Saturday, April 15, 2006

Easter reflection, one

An Easter reflection for you:
The Person which assumed human nature was not created, as is the case of all other persons. His Person was the pre-existent Word or Logos. His human nature on the other hand, was derived from the miraculous conception by Mary, in which the Divine forshadowing of the human spirit and the human Fiat or the consent of a woman, were most beautifully blended. This is the beginning of a new humanity out of the material of the fallen race. When the Word became flesh, it did not mean that any change took place in the Divine Word. The Word of God proceeding forth did not leave the Father's side. What happened was not so much the conversion of the Godhead into flesh, as the taking of manhood into God. There was continuity with the fallen race of man through the manhood taken from Mary; there is discontinuity through the fact that the Person of Christ is the pre-existent Logos. Christ thus literally becomes the second Adam, the man through whom the human race starts over. His teaching centered on the incorporation of human natures into Him, after the manner in which the human nature that He took from Mary was united to the Eternal Word. It is hard for a human being to understand the humility that was involved in the Word becoming flesh. Imagine, if it were possible, a human person divesting himself of his body, and then sending his soul into the body of a serpent. A double humiliation would follow: first, accepting the limitations of a serpentine organism, knowing all the while that his mind was superior, and that fangs could not adequately articulate thoughts no serpent ever possessed. The second humiliation would be to be forced as a result of this "emptying of self" to live in the companionship of serpents. But all this is nothing compared to the emptying of God, by which he took on the form of man and accepted the limitations of humanity, such as hunger and persecution; not trivial either was it for the Wisdom of God to condemn himself to association with poor fishermen who knew so little. But this humiliation which began in Nazareth when he was conceived in the virgin Mary was only the first of many to counteract the pride of man, until the final humiliation of of death on the Cross. If there were no Cross, there would have been no crib; if there had been no nails, there would have been no straw. But he could not teach the lesson of the Cross as payment for sin; He had to take it. Fulton J. Sheen, Life of Christ
I picked up this book from the parish library this week on a bit of a lark. I read a collection of Sheen's writings before and found them to be simplistic and, worse, sorely dated in places. This book is much better. It attempts to tell the story of Christ's life as we have it, and to weave the theology of the Church into the telling, so that we can see how the two are intertwined. It's my experience that knowing this story reasonably well, especially the philosophical underpinnings, puts a considerable amount of cold water on the silly thought experiments of Dan Brown and his pack of wannabes. The problem with all of these speculations is that they don't ever seem to address the existential question of Being. The Gospel of John simply puts them to shame. In other words, the alternatives appeal to cloudy headed people of faith and materialists of all stripes. The materialists think the universe has always been and will always be. I respectfully disagree with them and the Big Bang theory just might be on my side. More puzzlingly, however, do the fuzzy headed "faithful" realize that doing away with the Incarnation rips Authority away from Jesus' teachings? All of them including the ones about mercy and forgiveness? Don't they see it leaves us with an unsympathetic Deity along the lines of what we see in Islam? Here is Hillaire Belloc on Islam. Spot the similarities...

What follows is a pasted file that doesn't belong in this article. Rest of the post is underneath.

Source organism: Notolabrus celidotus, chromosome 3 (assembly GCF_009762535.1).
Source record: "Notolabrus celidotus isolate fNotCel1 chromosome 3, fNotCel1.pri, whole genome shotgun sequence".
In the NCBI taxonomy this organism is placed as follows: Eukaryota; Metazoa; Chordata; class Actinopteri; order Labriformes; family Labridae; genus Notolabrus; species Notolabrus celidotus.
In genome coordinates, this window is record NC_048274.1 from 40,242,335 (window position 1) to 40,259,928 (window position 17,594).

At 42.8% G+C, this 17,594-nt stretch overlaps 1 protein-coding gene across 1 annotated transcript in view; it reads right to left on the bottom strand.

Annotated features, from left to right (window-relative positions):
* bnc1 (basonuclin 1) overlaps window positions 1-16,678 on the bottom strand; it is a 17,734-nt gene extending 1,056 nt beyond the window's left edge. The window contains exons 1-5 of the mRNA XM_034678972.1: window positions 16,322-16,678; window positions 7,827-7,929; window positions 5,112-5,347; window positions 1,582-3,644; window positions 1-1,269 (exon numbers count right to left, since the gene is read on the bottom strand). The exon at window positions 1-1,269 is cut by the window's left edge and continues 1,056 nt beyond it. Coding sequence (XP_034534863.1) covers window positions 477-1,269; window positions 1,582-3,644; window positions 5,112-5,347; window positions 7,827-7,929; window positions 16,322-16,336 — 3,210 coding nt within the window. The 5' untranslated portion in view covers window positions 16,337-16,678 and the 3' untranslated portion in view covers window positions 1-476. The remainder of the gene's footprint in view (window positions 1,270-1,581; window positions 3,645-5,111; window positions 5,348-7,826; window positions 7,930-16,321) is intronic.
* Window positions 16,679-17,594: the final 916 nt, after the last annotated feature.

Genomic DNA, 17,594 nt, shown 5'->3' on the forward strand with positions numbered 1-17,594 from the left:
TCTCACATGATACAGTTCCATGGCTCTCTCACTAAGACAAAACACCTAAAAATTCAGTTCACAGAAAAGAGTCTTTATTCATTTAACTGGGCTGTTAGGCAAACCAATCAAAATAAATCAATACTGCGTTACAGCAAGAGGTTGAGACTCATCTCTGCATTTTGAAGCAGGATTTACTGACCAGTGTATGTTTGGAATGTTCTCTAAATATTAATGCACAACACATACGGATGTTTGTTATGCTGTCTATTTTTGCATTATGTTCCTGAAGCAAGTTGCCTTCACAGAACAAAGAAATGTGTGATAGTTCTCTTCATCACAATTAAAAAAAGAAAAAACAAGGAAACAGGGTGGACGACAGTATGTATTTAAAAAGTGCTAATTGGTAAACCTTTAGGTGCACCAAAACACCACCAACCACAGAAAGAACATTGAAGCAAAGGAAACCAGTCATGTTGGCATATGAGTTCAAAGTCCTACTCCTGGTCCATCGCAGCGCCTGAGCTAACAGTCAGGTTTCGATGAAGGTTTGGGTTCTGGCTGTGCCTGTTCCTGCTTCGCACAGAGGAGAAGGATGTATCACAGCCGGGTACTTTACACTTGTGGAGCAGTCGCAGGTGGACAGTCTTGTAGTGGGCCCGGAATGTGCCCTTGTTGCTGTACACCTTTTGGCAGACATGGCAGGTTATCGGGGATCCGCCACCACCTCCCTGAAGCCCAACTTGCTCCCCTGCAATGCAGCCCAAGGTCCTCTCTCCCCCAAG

... the central point where this new heresy struck home with a mortal blow against Catholic tradition was a full denial of the Incarnation. Mohammed did not merely take the first steps toward that denial, as the Arians had done; he advanced a clear affirmation full and complete, against the whole doctrine of an incarnate God. He taught that Our Lord was the greatest of all the prophets, but still only a prophet: a man like other men. He eliminated the Trinity altogether. With that denial of the Incarnation went the whole sacramental structure. He refused to know anything of the Eucharist, with it's Real Presence; he stopped the sacrifice of the Mass, and therefore the institution of a special priesthood. In other words, he, like so many other lesser heresiarchs, founded his heresy on simplification. Catholic doctrine was true (he seemed to say), but it had become encumbered with false accretions; it had become complicated by needless man-made additions, including the idea that the founder was Divine, and the growth of a parasitical caste of priests who battened on a late, imagined, system of sacraments which they alone could administer. All those corrupt accretions must be swept away. Hillaire Belloc, The Great Heresies
There is very likely to be another post to be had on this subject. Perhaps tomorrow.

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